Part 2B will cover USS SWORDFISH (SSN-579) and we know exactly where the remains of that ship are located.

¹ Used to be goldfish and koi. Now it's just koi. - OAFS


  1. Thanks for the work on this JB, going to have to revisit that memorial since Como Park isn't far from me.

  2. Smith has quite a moustache in the photo…

  3. Mare Island naval shipyard... Back in the early 70's I rented a room from a guy (divorced and renting rooms in his house to collage students) who was an engineer at Mare Island, he told a story of "them" sinking a submarine at the dock on Mare Is... seems one work crew needed the ship level and another needed it a couple of degrees nose down and they didn't talk... Level...nose down...level....nose down and this continued until a hatch was low enough to allow the sea water into the sub.
    Just one of those stories you hear going thru life..

  4. Thanks for the history (as always), JB. I am a little familiar with the Mare Island Shipyards but only in their declining days.

    I have heard of the USS Swordfish, but did not know all its history.

  5. JB,
    I read a lot of submarine books while in HS. Gave quite a bit of thought to joining the Navy and subs. My Dad, being the intelligent but of few words, put the kibosh on that by saying "Wouldn't it be nice to see where you're going?" And the rest, as they say, is history!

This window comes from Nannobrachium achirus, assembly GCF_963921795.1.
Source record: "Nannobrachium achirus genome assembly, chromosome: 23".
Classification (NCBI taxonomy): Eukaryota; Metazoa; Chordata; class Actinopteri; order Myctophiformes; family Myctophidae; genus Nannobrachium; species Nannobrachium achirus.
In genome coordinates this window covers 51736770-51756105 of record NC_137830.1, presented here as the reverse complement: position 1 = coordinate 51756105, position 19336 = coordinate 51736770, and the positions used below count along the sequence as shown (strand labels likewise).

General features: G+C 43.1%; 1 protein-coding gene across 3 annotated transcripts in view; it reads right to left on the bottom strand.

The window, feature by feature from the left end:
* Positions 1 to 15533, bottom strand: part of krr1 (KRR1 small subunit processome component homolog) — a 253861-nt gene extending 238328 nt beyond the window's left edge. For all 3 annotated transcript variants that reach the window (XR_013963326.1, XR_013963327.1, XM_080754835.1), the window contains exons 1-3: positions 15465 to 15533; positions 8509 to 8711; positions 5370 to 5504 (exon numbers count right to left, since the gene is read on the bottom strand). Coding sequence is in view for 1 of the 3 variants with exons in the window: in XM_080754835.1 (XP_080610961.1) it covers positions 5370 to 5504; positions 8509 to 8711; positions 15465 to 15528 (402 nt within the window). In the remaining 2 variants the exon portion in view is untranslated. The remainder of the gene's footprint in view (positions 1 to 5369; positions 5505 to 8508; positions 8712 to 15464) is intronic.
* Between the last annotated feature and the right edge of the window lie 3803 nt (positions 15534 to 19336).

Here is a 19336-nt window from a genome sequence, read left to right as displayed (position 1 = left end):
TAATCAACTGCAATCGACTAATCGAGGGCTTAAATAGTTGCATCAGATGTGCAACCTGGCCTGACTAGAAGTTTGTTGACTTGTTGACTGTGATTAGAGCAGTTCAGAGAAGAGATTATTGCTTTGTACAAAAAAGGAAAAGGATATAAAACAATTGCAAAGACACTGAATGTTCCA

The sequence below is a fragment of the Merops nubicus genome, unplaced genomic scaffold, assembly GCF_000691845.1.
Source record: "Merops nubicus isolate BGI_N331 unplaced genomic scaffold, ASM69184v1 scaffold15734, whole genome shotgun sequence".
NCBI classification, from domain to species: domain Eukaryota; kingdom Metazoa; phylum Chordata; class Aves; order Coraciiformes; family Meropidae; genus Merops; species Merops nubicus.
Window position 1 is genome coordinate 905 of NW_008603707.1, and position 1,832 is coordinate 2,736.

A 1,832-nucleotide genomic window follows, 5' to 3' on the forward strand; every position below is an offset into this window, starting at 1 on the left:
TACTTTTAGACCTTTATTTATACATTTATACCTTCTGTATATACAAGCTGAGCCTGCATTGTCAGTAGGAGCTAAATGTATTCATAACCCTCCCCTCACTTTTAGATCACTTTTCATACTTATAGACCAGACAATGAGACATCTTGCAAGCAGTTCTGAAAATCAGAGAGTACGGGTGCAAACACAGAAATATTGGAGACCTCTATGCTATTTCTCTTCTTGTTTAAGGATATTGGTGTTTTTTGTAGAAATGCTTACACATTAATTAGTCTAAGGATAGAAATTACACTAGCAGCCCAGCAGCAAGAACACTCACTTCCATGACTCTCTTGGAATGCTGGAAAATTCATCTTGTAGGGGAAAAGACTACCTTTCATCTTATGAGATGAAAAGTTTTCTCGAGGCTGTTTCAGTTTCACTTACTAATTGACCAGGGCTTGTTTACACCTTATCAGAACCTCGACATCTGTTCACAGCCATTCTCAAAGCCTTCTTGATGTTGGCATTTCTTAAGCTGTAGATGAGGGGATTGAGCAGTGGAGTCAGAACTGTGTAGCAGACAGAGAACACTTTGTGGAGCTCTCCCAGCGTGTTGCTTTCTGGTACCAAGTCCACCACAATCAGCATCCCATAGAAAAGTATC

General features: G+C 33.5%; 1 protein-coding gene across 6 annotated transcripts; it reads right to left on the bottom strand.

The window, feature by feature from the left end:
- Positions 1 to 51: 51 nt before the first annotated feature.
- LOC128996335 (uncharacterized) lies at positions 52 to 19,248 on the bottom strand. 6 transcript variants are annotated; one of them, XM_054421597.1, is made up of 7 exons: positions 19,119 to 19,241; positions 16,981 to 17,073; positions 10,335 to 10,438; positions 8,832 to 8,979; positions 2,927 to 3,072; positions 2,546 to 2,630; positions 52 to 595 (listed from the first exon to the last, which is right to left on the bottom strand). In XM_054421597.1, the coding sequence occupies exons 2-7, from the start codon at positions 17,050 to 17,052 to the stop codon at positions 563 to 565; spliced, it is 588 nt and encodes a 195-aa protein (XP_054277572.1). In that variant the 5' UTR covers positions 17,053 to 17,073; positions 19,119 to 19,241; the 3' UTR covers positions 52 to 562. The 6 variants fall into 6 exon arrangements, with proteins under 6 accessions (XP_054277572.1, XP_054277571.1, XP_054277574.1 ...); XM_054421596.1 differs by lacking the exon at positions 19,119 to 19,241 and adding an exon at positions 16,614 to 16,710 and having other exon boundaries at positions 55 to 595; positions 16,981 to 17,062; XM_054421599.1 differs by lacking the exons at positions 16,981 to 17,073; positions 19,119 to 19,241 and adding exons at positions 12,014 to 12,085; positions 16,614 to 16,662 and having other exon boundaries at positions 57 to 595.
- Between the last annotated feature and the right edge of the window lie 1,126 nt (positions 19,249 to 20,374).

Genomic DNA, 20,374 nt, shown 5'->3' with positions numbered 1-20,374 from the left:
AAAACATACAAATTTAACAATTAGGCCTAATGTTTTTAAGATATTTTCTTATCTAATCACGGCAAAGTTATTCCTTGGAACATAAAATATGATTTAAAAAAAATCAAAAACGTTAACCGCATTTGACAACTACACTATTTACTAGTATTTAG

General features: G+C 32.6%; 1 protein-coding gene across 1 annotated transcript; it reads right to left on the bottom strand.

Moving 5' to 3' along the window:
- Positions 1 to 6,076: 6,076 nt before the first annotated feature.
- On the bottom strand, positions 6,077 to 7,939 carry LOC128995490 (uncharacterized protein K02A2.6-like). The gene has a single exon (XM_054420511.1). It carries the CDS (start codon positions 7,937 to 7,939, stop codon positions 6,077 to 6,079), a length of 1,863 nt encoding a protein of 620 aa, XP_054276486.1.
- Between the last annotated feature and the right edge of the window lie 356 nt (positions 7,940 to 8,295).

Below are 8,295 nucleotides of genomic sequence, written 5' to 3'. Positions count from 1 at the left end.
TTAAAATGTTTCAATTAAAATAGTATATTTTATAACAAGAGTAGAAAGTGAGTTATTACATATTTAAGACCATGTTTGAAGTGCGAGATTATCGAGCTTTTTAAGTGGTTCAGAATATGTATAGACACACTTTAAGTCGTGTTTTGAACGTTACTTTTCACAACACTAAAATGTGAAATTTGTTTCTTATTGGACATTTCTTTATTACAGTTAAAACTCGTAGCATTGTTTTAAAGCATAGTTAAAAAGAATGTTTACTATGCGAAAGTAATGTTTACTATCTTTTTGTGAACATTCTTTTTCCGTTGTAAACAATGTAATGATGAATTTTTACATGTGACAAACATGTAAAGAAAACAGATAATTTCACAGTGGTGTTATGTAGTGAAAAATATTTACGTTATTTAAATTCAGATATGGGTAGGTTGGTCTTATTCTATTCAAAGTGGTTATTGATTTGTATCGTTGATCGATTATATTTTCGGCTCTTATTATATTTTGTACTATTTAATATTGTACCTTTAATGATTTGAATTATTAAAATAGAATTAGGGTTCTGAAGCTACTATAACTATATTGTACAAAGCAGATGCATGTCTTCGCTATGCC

That having been said, excellent post, keep up the good work. I've heard Sarge is thinking about giving the staff a 30% raise next year. Won't that be great?

  6. Always enjoy your stuff, JB. Those who sailed in subs in WWII had brass balls, big ones.

  7. There's a nice submarine memorial nearby at Liberty Station, which was once Naval Training Center San Diego. There's a marble stand and brass plaque listing the crew for each sub lost in WWII. And because of the details John Blackshoe wrote above, there's a lot of them.

  8. Not Demeaning Any Part' or anyone, of any service, but does 'highest casualty percentage ' include the US Merchant Marine.

    1. Between 1939 and 1945, 9,521 merchant mariners lost their lives — a higher proportion than those killed than in any military branch, according to the National World War II Museum.

      With a strength of 250,000, that puts their death rate at 3.8%.

  9. I'm going to quibble, a little. If one were to look at 8th Air Force bomber crews (and omitting the ground crews), their loss rate was probably 20% or higher.

    (I can't believe that I'm standing up for the Zoomies, here.)

    1. Not really a quibble, a point well made.

      (As to your last, yup, hard to believe. 😉)